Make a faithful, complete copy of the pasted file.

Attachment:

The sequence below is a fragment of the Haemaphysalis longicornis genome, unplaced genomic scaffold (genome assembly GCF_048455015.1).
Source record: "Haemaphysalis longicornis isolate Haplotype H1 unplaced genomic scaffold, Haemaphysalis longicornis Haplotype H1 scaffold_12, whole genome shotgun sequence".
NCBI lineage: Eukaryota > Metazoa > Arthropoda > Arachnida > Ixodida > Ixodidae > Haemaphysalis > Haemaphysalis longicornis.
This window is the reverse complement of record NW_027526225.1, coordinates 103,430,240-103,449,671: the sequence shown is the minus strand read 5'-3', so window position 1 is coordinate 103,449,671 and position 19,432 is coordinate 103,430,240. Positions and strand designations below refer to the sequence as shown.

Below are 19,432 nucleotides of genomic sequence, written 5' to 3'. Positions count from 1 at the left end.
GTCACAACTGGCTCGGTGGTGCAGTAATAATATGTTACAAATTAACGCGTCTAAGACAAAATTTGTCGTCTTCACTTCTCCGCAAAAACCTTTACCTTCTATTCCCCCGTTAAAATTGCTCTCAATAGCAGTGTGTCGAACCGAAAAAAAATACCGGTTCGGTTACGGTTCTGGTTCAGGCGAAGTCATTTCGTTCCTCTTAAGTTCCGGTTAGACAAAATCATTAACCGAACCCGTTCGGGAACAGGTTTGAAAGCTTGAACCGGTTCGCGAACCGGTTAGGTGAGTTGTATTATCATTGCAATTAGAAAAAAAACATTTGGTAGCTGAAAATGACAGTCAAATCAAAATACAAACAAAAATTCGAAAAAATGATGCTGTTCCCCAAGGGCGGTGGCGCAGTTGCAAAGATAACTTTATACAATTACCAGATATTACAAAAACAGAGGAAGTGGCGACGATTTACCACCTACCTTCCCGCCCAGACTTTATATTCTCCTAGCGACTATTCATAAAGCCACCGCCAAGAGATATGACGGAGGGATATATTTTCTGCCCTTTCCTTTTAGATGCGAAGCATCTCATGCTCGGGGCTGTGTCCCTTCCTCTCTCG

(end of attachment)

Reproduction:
The sequence below is a fragment of the Haemaphysalis longicornis genome, unplaced genomic scaffold (genome assembly GCF_048455015.1).
Source record: "Haemaphysalis longicornis isolate Haplotype H1 unplaced genomic scaffold, Haemaphysalis longicornis Haplotype H1 scaffold_12, whole genome shotgun sequence".
NCBI lineage: Eukaryota > Metazoa > Arthropoda > Arachnida > Ixodida > Ixodidae > Haemaphysalis > Haemaphysalis longicornis.
This window is the reverse complement of record NW_027526225.1, coordinates 103,430,240-103,449,671: the sequence shown is the minus strand read 5'-3', so window position 1 is coordinate 103,449,671 and position 19,432 is coordinate 103,430,240. Positions and strand designations below refer to the sequence as shown.

Below are 19,432 nucleotides of genomic sequence, written 5' to 3'. Positions count from 1 at the left end.
GTCACAACTGGCTCGGTGGTGCAGTAATAATATGTTACAAATTAACGCGTCTAAGACAAAATTTGTCGTCTTCACTTCTCCGCAAAAACCTTTACCTTCTATTCCCCCGTTAAAATTGCTCTCAATAGCAGTGTGTCGAACCGAAAAAAAATACCGGTTCGGTTACGGTTCTGGTTCAGGCGAAGTCATTTCGTTCCTCTTAAGTTCCGGTTAGACAAAATCATTAACCGAACCCGTTCGGGAACAGGTTTGAAAGCTTGAACCGGTTCGCGAACCGGTTAGGTGAGTTGTATTATCATTGCAATTAGAAAAAAAACATTTGGTAGCTGAAAATGACAGTCAAATCAAAATACAAACAAAAATTCGAAAAAATGATGCTGTTCCCCAAGGGCGGTGGCGCAGTTGCAAAGATAACTTTATACAATTACCAGATATTACAAAAACAGAGGAAGTGGCGACGATTTACCACCTACCTTCCCGCCCAGACTTTATATTCTCCTAGCGACTATTCATAAAGCCACCGCCAAGAGATATGACGGAGGGATATATTTTCTGCCCTTTCCTTTTAGATGCGAAGCATCTCATGCTCGGGGCTGTGTCCCTTCCTCTCTCG